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Can priming cooperation increase public good contributions?


We investigate the effect of priming on pro-social behaviour in a setting where there is a clear financial incentive to free ride. By activating the concept of cooperation among randomly selected individuals, we explore whether it is possible to positively influence people’s voluntary contributions to the public good. Our findings indicate that cooperative priming increases contributions in a one-shot public goods game from approximately 25–36 % compared with the non-primed group. The results call for further explorations of the role of priming in economic behaviours in general.

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  1. For a conceptual discussion and classification of framing effects, see Levin et al. (1998).

  2. It is important to note that our priming intervention can be criticized as being potentially an experimenter demand effect (Zizzo 2010). To control for this possibility, in a post-experimental questionnaire we asked subjects to indicate whether they think their decisions in our experiment were affected by our priming task. We discuss how we controlled econometrically for such an effect in Sect. 3.

  3. We include the \(16\times 16\) matrix of the actual word-search puzzle used in the experiment in online Appendix B in supplementary material.

  4. In each treatment, subjects were asked at the end of the game to indicate the intensity of emotions they felt about the actual contribution behaviour of each member of their group. The procedure we used to elicit self-reports on perceived emotions is due to Bosman and Winden (2002). In particular, subjects were given a list of thirteen emotions, and were then asked to indicate the intensity with which they felt each emotion when they saw the contribution of each other group member. The intensity for each emotion was recorded on a 7-point scale (1 \(=\) “not at all”, ..., 7 \(=\) “very much”). In order to exclude potential income effects, which may confound the elicitation of emotions, elicitation of beliefs was not incentivized. However, since our primary focus is on how priming affects pro-social behaviours in a public good game, we have decided not to use data from the emotions’ elicitation in the paper.

  5. The variable “Other nationalities” is equal to 1 for those subjects who reported their nationality as being outside the UK and the EU, and 0 otherwise.

  6. The differences in the conditional marginal effects of priming on beliefs about other people’s contributions are also statistically insignificant across different personal characteristics; see online Appendix D in supplementary material.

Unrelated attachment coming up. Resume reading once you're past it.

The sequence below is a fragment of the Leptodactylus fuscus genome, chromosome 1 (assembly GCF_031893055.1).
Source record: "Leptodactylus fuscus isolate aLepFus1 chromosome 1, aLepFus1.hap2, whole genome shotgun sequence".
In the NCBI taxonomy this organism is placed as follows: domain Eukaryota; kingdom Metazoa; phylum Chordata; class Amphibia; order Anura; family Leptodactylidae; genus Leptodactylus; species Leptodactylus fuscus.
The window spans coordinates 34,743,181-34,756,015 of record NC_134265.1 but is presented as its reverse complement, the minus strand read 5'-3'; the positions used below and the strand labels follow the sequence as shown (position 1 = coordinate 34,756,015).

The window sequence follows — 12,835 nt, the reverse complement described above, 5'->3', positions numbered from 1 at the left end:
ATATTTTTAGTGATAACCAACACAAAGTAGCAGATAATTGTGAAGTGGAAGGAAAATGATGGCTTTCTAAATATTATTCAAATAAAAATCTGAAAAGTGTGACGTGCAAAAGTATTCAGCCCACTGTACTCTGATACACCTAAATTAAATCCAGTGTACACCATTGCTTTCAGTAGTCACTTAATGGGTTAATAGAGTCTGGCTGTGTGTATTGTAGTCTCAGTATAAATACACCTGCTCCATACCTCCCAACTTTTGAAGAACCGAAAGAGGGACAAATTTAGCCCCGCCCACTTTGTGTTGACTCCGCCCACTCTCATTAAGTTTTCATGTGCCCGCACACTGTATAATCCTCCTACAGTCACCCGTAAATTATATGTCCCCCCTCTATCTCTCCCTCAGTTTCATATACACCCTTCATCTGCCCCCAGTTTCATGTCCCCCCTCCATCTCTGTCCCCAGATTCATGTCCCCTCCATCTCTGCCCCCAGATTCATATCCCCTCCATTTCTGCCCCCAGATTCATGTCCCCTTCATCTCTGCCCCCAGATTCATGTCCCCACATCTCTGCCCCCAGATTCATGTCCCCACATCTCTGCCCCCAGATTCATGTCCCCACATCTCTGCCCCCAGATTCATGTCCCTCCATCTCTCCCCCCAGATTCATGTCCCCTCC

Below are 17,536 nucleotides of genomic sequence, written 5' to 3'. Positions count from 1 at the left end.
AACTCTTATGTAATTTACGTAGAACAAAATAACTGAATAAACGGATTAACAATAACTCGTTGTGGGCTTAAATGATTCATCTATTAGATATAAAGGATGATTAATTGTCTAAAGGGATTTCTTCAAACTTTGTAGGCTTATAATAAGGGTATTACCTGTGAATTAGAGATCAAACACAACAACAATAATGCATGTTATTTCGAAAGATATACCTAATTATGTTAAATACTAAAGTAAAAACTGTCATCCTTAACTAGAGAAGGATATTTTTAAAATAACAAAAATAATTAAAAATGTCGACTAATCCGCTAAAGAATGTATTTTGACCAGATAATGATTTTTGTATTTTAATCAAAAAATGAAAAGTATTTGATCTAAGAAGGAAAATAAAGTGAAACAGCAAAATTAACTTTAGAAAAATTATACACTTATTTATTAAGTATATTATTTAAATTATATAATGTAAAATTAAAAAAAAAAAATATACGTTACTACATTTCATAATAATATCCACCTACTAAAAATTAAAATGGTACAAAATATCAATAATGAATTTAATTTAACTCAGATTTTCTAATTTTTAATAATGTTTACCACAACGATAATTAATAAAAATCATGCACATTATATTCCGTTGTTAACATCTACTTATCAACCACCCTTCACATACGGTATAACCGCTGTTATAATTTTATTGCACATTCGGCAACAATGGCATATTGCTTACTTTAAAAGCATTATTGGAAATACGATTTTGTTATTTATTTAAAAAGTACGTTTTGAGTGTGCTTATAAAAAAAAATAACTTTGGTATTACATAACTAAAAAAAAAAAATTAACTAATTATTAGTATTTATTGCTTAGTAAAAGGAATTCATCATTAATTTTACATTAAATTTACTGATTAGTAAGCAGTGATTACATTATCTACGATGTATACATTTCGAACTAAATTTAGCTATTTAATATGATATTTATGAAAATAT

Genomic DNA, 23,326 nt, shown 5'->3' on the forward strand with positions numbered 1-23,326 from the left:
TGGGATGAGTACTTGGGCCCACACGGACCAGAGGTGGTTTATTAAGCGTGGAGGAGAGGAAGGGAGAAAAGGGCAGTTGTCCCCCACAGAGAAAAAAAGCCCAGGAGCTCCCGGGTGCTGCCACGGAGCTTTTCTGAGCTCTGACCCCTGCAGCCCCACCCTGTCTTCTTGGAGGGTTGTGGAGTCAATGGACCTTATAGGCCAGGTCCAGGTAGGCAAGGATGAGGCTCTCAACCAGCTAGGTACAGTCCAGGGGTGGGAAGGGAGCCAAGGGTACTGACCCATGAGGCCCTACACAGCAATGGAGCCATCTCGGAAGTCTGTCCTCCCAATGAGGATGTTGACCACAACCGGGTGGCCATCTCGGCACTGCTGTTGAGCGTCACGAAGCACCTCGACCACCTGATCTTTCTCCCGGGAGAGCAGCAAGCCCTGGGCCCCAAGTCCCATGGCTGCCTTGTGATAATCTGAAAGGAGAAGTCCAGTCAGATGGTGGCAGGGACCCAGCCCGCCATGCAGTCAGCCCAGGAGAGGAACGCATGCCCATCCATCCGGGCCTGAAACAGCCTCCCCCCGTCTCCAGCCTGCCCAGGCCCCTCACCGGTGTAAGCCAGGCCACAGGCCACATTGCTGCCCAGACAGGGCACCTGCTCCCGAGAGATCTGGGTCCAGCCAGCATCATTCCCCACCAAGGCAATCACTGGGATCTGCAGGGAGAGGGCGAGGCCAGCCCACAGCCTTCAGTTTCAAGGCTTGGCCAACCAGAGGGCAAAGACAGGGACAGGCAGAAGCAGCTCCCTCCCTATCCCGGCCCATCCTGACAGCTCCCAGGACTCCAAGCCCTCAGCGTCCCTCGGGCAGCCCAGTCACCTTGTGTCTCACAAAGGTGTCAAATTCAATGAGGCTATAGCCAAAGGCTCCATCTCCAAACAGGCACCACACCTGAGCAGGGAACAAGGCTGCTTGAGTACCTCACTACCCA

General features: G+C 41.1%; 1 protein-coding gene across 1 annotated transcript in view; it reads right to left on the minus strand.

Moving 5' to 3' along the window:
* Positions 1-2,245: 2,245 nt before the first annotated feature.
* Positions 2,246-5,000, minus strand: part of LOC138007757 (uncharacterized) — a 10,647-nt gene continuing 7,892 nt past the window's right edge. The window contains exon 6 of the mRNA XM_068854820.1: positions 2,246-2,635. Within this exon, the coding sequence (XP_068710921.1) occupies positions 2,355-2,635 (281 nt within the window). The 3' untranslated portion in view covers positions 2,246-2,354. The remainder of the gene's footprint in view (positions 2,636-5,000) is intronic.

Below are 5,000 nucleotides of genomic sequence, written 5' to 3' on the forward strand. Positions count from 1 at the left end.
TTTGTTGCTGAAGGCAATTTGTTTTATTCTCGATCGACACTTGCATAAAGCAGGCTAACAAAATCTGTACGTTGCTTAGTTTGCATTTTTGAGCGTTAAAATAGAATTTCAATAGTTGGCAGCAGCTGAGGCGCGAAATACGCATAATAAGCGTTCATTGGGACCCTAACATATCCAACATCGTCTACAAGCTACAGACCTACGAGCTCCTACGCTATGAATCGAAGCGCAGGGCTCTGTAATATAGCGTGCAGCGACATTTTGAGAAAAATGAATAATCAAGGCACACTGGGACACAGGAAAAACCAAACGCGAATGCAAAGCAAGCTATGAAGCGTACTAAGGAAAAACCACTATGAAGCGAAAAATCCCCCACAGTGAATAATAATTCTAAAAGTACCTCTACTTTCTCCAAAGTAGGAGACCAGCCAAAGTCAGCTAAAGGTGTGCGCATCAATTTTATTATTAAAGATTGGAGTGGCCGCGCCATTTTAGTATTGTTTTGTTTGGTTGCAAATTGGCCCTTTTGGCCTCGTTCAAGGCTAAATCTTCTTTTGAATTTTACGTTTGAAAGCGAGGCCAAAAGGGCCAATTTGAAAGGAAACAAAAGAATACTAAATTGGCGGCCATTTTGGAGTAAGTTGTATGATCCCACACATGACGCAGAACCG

7. In a post-experimental questionnaire we asked subjects the following question: “Do you think the first experiment has affected your decisions in the second experiment?”. This would allow us to control for potential experimenter demand effects that might emerge from the use of our priming intervention. None of the subjects in the non-priming treatment and 16 out of 75 subjects in the priming treatment answered this question positively. When we include a dummy variable controlling for those who reported that the priming task affected their subsequent behaviour, the estimated coefficient on the variable “Priming” remains statistically significant for the regressions of contributions (Models 1, 2 and 3) and statistically insignificant for the regressions of beliefs about others’ contributions (Models 4, 5 and 6). Notice that the coefficient of the variable (“Understanding the experiment”) capturing whether subjects’ behaviour had been affected by our priming task is insignificant in all our econometric models. We report our regression models in Appendix E in supplementary material.


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We would like to thank Arno Riedl, two anonymous reviewers, Vincent Crawford, Rachel Croson, Paul Dolan, John Hey, Andrew Oswald and Ivo Vlaev for their comments. Financial support from the University of York is gratefully acknowledged.

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Correspondence to Nattavudh Powdthavee.

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Drouvelis, M., Metcalfe, R. & Powdthavee, N. Can priming cooperation increase public good contributions?. Theory Decis 79, 479–492 (2015).

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  • Priming
  • Free riding
  • Public goods experiments